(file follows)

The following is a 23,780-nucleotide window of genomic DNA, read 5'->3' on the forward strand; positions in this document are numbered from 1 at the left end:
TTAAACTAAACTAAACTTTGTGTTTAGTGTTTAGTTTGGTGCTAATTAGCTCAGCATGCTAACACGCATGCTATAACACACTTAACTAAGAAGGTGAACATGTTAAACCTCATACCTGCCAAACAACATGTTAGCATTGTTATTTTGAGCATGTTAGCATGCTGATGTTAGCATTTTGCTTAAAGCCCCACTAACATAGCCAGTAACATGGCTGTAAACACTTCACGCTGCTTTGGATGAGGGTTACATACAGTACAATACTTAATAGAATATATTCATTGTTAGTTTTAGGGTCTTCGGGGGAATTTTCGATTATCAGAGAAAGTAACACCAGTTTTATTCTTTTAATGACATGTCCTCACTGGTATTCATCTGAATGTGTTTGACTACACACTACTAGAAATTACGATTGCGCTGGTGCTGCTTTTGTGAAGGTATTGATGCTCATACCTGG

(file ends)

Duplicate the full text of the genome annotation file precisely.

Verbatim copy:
The following is a 23,780-nucleotide window of genomic DNA, read 5'->3' on the forward strand; positions in this document are numbered from 1 at the left end:
TTAAACTAAACTAAACTTTGTGTTTAGTGTTTAGTTTGGTGCTAATTAGCTCAGCATGCTAACACGCATGCTATAACACACTTAACTAAGAAGGTGAACATGTTAAACCTCATACCTGCCAAACAACATGTTAGCATTGTTATTTTGAGCATGTTAGCATGCTGATGTTAGCATTTTGCTTAAAGCCCCACTAACATAGCCAGTAACATGGCTGTAAACACTTCACGCTGCTTTGGATGAGGGTTACATACAGTACAATACTTAATAGAATATATTCATTGTTAGTTTTAGGGTCTTCGGGGGAATTTTCGATTATCAGAGAAAGTAACACCAGTTTTATTCTTTTAATGACATGTCCTCACTGGTATTCATCTGAATGTGTTTGACTACACACTACTAGAAATTACGATTGCGCTGGTGCTGCTTTTGTGAAGGTATTGATGCTCATACCTGG